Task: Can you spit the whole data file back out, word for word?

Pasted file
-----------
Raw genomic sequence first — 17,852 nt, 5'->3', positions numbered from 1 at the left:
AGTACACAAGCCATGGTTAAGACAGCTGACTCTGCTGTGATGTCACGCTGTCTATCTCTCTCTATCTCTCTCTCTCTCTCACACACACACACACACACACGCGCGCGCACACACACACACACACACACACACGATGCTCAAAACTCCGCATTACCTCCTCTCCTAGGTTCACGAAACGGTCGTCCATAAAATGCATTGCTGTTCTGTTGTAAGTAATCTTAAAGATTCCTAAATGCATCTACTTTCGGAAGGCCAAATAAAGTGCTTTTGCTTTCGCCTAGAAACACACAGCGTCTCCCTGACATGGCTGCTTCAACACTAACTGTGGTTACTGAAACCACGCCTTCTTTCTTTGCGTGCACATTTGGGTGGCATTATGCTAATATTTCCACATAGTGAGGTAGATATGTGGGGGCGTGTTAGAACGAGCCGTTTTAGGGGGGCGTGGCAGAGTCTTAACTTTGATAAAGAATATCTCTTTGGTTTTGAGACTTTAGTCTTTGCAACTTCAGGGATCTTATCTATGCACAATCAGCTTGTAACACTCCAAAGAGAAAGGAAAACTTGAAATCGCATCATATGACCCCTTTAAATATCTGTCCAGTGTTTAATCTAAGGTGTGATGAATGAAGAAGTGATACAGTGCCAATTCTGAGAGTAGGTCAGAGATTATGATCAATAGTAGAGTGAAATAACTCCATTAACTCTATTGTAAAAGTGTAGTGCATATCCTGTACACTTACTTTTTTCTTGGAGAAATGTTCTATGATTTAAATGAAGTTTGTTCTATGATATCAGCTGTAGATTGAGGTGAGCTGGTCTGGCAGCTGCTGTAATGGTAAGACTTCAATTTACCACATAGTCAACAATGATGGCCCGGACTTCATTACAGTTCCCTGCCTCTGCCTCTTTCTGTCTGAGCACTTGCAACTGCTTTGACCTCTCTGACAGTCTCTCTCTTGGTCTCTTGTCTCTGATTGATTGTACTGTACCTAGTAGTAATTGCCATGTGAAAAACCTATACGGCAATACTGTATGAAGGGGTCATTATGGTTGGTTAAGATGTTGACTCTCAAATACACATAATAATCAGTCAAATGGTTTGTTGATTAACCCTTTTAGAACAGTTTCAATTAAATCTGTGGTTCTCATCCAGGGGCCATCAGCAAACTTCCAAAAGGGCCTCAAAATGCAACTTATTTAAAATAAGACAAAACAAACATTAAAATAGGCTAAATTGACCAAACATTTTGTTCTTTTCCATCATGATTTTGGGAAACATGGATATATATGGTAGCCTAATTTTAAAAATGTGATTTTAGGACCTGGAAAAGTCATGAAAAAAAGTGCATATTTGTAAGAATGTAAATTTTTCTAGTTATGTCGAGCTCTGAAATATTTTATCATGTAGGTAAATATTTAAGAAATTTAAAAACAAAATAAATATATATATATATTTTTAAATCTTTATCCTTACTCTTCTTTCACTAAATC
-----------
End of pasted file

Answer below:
Raw genomic sequence first — 17,852 nt, 5'->3', positions numbered from 1 at the left:
AGTACACAAGCCATGGTTAAGACAGCTGACTCTGCTGTGATGTCACGCTGTCTATCTCTCTCTATCTCTCTCTCTCTCTCACACACACACACACACACACGCGCGCGCACACACACACACACACACACACACGATGCTCAAAACTCCGCATTACCTCCTCTCCTAGGTTCACGAAACGGTCGTCCATAAAATGCATTGCTGTTCTGTTGTAAGTAATCTTAAAGATTCCTAAATGCATCTACTTTCGGAAGGCCAAATAAAGTGCTTTTGCTTTCGCCTAGAAACACACAGCGTCTCCCTGACATGGCTGCTTCAACACTAACTGTGGTTACTGAAACCACGCCTTCTTTCTTTGCGTGCACATTTGGGTGGCATTATGCTAATATTTCCACATAGTGAGGTAGATATGTGGGGGCGTGTTAGAACGAGCCGTTTTAGGGGGGCGTGGCAGAGTCTTAACTTTGATAAAGAATATCTCTTTGGTTTTGAGACTTTAGTCTTTGCAACTTCAGGGATCTTATCTATGCACAATCAGCTTGTAACACTCCAAAGAGAAAGGAAAACTTGAAATCGCATCATATGACCCCTTTAAATATCTGTCCAGTGTTTAATCTAAGGTGTGATGAATGAAGAAGTGATACAGTGCCAATTCTGAGAGTAGGTCAGAGATTATGATCAATAGTAGAGTGAAATAACTCCATTAACTCTATTGTAAAAGTGTAGTGCATATCCTGTACACTTACTTTTTTCTTGGAGAAATGTTCTATGATTTAAATGAAGTTTGTTCTATGATATCAGCTGTAGATTGAGGTGAGCTGGTCTGGCAGCTGCTGTAATGGTAAGACTTCAATTTACCACATAGTCAACAATGATGGCCCGGACTTCATTACAGTTCCCTGCCTCTGCCTCTTTCTGTCTGAGCACTTGCAACTGCTTTGACCTCTCTGACAGTCTCTCTCTTGGTCTCTTGTCTCTGATTGATTGTACTGTACCTAGTAGTAATTGCCATGTGAAAAACCTATACGGCAATACTGTATGAAGGGGTCATTATGGTTGGTTAAGATGTTGACTCTCAAATACACATAATAATCAGTCAAATGGTTTGTTGATTAACCCTTTTAGAACAGTTTCAATTAAATCTGTGGTTCTCATCCAGGGGCCATCAGCAAACTTCCAAAAGGGCCTCAAAATGCAACTTATTTAAAATAAGACAAAACAAACATTAAAATAGGCTAAATTGACCAAACATTTTGTTCTTTTCCATCATGATTTTGGGAAACATGGATATATATGGTAGCCTAATTTTAAAAATGTGATTTTAGGACCTGGAAAAGTCATGAAAAAAAGTGCATATTTGTAAGAATGTAAATTTTTCTAGTTATGTCGAGCTCTGAAATATTTTATCATGTAGGTAAATATTTAAGAAATTTAAAAACAAAATAAATATATATATATATTTTTAAATCTTTATCCTTACTCTTCTTTCACTAAATC